Greenlands contribution to sea level rise

The Greenland Ice Sheet is melting! Summers last longer and new temperature records trigger enhanced surface melt: huge pools filled with meltwater and raging rivers stand out on the white ice sheet. In addition, more and more ice masses are draining - faster and faster - via the outlet glaciers at the edge of the ice sheet. This means that larger amounts of freshwater from the Greenland Ice Sheet get into the ocean - which makes a decisive contribution to sea level rise ...

Sea level rise

More than a quarter of the global rise in sea level is caused by the mass loss of the Greenland ice sheet  [1,2,3] (Figure 1). For the period between 1992 and 2011, the Greenland ice sheet's share of sea level rise is around 7.5 mm, with the mass loss of Greenland glaciers quadrupling between the 1990s and the 2000s [4]. During the last decade in particular, this loss of mass has accelerated sharply [5,6,7] (Figure 2).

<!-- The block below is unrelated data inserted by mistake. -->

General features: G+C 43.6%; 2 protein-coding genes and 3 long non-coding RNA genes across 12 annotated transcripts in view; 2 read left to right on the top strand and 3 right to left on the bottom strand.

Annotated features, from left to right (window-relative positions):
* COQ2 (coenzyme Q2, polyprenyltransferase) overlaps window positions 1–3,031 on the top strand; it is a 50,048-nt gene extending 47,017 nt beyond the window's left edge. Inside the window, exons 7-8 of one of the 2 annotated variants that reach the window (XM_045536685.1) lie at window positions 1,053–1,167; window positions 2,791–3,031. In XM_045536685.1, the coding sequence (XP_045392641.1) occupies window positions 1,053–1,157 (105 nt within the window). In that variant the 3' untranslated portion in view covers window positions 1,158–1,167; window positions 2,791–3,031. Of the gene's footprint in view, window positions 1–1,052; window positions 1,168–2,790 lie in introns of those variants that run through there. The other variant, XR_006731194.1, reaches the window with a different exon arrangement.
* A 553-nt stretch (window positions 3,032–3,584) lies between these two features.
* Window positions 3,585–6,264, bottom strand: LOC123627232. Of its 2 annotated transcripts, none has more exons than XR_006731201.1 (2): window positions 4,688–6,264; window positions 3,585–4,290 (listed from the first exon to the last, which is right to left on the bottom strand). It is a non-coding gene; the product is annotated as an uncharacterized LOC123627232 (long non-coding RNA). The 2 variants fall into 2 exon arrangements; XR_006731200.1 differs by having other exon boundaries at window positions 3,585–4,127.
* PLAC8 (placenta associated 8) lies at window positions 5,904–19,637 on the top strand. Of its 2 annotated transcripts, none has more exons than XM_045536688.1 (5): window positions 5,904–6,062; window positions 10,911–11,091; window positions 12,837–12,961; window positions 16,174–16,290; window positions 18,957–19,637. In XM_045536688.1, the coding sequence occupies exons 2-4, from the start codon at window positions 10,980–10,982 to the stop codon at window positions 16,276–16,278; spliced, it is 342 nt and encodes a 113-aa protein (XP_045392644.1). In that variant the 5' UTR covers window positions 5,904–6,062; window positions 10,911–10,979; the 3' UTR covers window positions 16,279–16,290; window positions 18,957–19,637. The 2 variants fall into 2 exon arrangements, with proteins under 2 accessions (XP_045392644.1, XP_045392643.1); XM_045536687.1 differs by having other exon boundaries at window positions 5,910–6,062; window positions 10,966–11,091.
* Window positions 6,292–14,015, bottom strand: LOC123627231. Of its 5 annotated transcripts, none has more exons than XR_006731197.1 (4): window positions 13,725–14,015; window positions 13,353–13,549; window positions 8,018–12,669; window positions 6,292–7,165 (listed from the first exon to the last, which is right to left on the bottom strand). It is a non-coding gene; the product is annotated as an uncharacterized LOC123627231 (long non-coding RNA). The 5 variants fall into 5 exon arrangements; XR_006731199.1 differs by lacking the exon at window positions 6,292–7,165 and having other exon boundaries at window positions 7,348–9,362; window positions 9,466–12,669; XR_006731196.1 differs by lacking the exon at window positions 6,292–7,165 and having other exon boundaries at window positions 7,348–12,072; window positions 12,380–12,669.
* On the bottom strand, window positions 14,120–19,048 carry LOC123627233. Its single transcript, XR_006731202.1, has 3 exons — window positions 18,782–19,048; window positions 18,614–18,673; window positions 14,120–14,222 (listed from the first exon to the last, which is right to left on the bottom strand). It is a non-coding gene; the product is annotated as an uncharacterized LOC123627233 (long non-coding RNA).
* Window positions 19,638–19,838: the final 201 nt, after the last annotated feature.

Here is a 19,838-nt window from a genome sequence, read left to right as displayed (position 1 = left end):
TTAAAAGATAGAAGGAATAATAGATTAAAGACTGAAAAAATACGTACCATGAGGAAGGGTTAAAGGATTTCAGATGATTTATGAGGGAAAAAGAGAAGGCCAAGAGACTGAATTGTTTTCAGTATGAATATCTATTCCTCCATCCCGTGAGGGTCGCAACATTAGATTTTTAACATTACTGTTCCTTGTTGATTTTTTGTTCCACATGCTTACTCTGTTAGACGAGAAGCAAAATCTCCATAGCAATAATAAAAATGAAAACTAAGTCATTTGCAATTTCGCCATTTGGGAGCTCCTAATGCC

Other effects of glacier melt

In addition to the increasing contribution of the Greenland ice sheet to sea level rise, the increased input of fresh water (i.e. "sweet" meltwater without salt content) into the ocean also has consequences for the climate-relevant basin-wide ocean currents [8,9,10,11]  In addition, the Greenland meltwater transports a significant amount of biologically relevant substances into the ocean due to the microbial activity at the boundary layer between the glacier and the rock. For example, micronutrients [12] or dissolved nitrogen [13] are increasingly being carried into the ocean - with consequences for biological productivity and thus the fish population on the coast of Greenland that have not yet been researched.

The reasons

So what is known about the causes of this accelerating mass loss of the Greenland Ice Sheet? The 5th assessment report of the International Panel on Climate Change, IPCC AR5, points out that the increasing contribution of the large ice caps to global sea level rise since the 1990s is linked to the warming of the surrounding oceans [14]. In fact, the largest increase of glacier mass loss is observed close to the ice-ocean interface, at those glaciers that are increasingly retreating, whose flow velocity is increasing rapidly, and those which are substantially thinning [15,16,17,18,19]. Here you can find more information on this topic.